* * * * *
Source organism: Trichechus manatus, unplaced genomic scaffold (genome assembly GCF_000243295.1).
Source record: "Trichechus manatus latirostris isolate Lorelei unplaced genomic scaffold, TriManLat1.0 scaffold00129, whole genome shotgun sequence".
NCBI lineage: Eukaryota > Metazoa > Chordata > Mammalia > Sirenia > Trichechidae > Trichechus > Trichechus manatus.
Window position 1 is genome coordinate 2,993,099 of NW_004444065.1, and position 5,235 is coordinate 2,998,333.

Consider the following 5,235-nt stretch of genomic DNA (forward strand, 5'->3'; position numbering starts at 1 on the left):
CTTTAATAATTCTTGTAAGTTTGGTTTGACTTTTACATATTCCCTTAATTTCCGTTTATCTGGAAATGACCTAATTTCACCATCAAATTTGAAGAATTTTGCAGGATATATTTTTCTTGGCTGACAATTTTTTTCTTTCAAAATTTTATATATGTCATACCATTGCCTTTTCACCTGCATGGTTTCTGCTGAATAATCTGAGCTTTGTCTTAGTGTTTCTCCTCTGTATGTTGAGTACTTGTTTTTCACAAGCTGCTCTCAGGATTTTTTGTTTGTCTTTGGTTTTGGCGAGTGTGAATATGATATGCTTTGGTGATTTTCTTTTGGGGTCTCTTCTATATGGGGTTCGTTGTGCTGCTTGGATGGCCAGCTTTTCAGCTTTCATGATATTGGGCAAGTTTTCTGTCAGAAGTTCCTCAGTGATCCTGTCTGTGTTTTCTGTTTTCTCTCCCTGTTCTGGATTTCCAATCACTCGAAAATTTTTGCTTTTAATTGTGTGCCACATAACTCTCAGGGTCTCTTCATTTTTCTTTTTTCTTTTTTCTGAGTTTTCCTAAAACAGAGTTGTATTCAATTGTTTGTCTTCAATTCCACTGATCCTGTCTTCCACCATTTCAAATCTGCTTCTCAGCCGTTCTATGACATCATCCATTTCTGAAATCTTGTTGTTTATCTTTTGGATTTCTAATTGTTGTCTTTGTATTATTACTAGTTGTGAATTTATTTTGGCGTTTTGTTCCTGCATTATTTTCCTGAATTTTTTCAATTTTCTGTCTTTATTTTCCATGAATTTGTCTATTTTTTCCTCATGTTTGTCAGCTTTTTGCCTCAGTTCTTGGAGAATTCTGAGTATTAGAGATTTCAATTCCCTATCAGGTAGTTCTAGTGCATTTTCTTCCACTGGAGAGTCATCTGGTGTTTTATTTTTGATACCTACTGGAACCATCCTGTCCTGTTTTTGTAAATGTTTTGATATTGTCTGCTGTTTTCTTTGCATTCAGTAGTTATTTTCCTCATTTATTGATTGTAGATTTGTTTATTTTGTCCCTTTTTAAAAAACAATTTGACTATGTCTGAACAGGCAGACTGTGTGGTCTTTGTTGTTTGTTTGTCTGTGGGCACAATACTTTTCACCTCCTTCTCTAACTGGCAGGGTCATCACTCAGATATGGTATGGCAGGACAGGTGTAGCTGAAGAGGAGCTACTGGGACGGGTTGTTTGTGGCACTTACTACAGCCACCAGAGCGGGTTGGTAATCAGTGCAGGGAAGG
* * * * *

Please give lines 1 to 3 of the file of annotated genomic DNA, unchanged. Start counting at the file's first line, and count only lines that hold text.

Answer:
Source organism: Trichechus manatus, unplaced genomic scaffold (genome assembly GCF_000243295.1).
Source record: "Trichechus manatus latirostris isolate Lorelei unplaced genomic scaffold, TriManLat1.0 scaffold00129, whole genome shotgun sequence".
NCBI lineage: Eukaryota > Metazoa > Chordata > Mammalia > Sirenia > Trichechidae > Trichechus > Trichechus manatus.